A former Durham County elections worker will be on probation for a year after pleading guilty earlier this month to failing to discharge the duties of his office.
Richard Robert Rawling of Cary entered his plea Jan. 5, almost four months after a grand jury handed up an indictment against him. In addition to the year of probation, Rawling must pay $500 in court fines and fees.
The charge stems from an incident related to the March 15 primary election in 2016.
During that primary, a discrepancy was discovered within a week after a local canvass of votes, which appeared to be related to Durham County Board of Elections staff counting about 200 provisional ballots twice to get the ballot count to match.
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Provisional ballots are used when there are questions about a voter’s eligibility. They are often used when voters go to the wrong precinct or when their name can’t be found on the voting rolls.
Investigators from the N.C. State Board of Elections determined that Rawling ran or ordered others to run provisional ballots through tabulators more than once and made manual changes to the ballot count so the results of the provisional canvass would match the number of approved provisional ballots.
The grand jury, which said the alteration represented an obstruction of justice, added that Rawling’s altering of ballots was “committed in secret with deceit or the intent to defraud,” according to language in the indictment.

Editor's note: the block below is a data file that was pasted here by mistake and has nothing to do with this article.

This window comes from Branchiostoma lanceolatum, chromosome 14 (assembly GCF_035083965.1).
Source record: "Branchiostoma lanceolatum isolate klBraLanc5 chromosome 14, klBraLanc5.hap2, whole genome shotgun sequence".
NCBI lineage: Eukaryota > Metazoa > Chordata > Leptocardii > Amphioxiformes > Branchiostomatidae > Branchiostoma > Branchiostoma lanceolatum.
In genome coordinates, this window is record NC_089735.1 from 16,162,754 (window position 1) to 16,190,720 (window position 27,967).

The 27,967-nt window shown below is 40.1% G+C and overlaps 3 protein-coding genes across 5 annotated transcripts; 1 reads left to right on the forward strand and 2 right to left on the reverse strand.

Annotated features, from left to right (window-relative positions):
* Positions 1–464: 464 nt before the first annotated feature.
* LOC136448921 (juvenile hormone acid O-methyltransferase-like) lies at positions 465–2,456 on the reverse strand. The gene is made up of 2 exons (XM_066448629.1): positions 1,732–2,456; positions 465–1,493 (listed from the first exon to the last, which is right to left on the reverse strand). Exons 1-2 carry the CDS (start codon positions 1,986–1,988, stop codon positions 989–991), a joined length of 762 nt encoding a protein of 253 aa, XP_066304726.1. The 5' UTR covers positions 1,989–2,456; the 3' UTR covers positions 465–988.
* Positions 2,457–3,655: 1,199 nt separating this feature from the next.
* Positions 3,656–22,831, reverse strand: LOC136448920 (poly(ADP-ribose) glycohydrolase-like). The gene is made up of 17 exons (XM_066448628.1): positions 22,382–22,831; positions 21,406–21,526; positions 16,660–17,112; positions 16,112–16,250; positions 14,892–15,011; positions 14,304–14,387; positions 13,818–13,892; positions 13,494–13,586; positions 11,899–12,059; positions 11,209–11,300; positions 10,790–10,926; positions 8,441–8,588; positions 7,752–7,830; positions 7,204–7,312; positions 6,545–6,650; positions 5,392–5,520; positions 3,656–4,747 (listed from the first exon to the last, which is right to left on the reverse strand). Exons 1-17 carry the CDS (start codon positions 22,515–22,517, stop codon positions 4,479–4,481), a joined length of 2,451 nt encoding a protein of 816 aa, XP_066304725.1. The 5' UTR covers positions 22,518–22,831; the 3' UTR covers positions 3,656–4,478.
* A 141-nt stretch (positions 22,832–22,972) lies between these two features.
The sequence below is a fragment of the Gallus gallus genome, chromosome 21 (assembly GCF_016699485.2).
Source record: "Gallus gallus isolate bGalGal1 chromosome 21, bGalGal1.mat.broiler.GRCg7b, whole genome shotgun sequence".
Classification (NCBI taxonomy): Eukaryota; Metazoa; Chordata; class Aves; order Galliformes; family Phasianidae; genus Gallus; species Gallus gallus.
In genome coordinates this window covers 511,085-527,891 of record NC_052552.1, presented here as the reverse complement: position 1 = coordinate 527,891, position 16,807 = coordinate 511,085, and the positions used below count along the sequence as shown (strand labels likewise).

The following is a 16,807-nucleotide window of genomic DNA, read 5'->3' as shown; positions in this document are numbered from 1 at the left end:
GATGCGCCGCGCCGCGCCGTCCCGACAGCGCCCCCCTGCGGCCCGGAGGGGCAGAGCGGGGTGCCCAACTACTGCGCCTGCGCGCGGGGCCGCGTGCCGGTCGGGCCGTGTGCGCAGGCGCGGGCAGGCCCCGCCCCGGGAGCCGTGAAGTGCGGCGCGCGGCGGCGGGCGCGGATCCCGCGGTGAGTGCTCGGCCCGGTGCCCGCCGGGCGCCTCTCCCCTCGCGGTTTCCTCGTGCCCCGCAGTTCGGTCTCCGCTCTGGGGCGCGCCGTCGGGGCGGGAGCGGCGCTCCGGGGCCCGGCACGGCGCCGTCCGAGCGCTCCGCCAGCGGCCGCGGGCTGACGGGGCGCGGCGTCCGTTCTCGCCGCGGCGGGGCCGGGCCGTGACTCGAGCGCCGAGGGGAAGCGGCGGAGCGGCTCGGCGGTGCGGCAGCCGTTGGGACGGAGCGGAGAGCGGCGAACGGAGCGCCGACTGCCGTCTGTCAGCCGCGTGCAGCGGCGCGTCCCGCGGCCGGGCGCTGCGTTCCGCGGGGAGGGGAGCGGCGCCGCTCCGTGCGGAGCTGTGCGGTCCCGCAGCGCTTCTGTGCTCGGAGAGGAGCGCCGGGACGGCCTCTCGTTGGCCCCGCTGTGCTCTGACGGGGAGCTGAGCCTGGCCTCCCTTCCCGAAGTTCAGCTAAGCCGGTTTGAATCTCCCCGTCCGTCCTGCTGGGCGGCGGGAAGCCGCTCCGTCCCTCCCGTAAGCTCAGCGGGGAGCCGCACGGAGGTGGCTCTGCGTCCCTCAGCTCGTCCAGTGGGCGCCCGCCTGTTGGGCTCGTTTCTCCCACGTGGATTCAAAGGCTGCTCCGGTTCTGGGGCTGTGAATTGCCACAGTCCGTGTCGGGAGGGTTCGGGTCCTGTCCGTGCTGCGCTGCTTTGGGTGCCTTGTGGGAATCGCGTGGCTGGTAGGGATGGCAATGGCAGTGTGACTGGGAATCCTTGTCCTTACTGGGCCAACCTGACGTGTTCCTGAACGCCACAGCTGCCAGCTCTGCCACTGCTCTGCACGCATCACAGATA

The N.C. State Board of Elections, which is now called the Bipartisan State Board of Elections & Ethics Enforcement, found that the irregularities resulting from Rawling’s efforts were not enough to affect any election outcomes.
It also found no evidence that Rawling, who is registered as a voter unaffiliated with either party, altered any ballot counts to support a particular party or candidate.
“We applaud the Durham County District Attorney’s Office for its work on this case,” Kim Westbrook Strach, executive director of the State Board of Elections & Ethics Enforcement, said in a statement. “Any interference in election results – whether internal or external – can change election outcomes. While contest outcomes were not affected in this situation, investigations and prosecutions of cases like this are imperative for election integrity.”
Rawling ended his work with the Durham County Board of Elections in March 2016, shortly after the primary elections.
Derek Bowens took over as Durham County’s elections director in June 2017. This incident occurred under a former director.